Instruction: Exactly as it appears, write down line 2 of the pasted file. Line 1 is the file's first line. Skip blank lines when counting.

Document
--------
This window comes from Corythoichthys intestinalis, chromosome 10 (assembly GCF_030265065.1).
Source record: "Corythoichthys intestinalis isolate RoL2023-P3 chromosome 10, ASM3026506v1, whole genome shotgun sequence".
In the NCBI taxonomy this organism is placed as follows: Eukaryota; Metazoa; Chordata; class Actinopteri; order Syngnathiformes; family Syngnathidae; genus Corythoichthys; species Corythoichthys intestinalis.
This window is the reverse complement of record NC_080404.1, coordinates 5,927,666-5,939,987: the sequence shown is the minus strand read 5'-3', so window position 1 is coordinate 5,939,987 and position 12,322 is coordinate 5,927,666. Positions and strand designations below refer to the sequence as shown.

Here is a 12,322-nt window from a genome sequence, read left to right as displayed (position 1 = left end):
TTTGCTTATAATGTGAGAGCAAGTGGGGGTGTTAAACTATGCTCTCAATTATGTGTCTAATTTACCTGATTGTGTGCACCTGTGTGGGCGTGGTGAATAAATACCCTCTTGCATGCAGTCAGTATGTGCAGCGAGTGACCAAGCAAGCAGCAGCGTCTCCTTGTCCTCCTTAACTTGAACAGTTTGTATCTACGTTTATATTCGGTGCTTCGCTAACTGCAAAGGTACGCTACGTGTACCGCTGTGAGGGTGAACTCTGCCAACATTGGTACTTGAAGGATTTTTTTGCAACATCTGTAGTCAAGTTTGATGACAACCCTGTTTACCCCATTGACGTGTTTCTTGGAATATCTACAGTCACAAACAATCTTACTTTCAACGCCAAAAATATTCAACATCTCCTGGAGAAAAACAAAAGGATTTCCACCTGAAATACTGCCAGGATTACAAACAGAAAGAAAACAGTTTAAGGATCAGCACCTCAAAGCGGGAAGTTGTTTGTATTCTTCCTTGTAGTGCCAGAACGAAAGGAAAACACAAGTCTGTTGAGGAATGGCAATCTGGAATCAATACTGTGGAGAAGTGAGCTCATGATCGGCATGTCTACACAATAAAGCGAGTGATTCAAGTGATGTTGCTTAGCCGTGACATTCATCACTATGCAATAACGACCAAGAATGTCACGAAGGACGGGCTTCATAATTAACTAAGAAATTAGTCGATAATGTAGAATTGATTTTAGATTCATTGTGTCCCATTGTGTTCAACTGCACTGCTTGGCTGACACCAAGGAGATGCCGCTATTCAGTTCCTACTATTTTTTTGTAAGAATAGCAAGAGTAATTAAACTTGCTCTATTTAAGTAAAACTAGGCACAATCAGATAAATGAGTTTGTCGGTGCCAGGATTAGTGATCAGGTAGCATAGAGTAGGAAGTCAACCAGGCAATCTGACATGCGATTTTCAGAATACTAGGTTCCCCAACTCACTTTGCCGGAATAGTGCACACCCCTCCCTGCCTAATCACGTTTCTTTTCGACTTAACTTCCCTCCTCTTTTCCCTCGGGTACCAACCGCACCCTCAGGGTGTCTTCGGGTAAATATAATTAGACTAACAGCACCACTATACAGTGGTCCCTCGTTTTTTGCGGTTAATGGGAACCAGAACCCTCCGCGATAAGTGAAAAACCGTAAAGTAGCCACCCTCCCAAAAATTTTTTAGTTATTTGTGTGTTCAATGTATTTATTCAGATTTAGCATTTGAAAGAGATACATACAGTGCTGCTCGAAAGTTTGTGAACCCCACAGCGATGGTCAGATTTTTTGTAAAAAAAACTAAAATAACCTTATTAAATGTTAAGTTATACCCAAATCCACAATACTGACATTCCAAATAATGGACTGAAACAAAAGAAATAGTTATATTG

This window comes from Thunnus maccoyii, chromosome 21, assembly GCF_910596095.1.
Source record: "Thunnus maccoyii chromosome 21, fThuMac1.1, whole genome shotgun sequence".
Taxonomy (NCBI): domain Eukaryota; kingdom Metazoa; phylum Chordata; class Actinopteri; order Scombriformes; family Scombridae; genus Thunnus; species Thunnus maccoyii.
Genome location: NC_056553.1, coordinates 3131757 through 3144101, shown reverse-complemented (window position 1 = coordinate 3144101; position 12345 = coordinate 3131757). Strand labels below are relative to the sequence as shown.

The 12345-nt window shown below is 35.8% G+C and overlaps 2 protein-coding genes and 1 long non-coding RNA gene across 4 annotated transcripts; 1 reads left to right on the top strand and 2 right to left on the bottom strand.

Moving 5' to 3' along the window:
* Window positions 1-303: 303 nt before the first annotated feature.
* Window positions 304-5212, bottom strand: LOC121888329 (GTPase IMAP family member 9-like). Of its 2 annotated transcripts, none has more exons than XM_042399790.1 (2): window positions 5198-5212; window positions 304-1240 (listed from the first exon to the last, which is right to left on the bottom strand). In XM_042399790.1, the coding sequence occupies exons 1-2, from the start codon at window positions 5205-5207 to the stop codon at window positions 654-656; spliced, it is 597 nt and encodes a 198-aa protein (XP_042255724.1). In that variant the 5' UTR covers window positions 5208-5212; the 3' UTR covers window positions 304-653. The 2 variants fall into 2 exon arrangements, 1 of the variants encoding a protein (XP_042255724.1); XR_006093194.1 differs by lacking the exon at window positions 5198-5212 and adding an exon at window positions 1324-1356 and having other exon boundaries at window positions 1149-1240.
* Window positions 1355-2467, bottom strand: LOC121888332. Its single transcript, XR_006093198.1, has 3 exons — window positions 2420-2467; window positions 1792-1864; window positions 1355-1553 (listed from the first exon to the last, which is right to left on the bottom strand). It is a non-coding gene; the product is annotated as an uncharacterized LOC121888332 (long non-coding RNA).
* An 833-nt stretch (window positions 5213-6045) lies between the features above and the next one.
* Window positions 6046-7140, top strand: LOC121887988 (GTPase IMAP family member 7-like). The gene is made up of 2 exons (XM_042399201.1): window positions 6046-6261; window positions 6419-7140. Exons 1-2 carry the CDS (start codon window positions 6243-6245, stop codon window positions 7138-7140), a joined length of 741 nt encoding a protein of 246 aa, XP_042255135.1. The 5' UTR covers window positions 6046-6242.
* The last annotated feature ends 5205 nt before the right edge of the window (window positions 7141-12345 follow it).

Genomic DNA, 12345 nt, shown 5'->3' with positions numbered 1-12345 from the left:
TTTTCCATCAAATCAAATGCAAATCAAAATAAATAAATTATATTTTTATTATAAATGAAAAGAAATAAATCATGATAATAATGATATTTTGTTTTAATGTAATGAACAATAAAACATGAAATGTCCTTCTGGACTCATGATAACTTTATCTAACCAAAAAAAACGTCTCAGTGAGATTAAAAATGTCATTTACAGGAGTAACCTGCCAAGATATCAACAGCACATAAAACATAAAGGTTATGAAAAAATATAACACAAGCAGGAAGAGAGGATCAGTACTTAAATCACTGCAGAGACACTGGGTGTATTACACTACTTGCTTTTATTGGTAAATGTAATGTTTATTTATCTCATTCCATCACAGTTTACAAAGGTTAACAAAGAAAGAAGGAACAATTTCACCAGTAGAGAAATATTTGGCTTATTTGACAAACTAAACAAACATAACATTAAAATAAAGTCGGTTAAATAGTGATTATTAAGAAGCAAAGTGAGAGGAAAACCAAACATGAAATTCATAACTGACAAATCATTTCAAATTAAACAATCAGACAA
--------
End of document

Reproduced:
Source record: "Corythoichthys intestinalis isolate RoL2023-P3 chromosome 10, ASM3026506v1, whole genome shotgun sequence".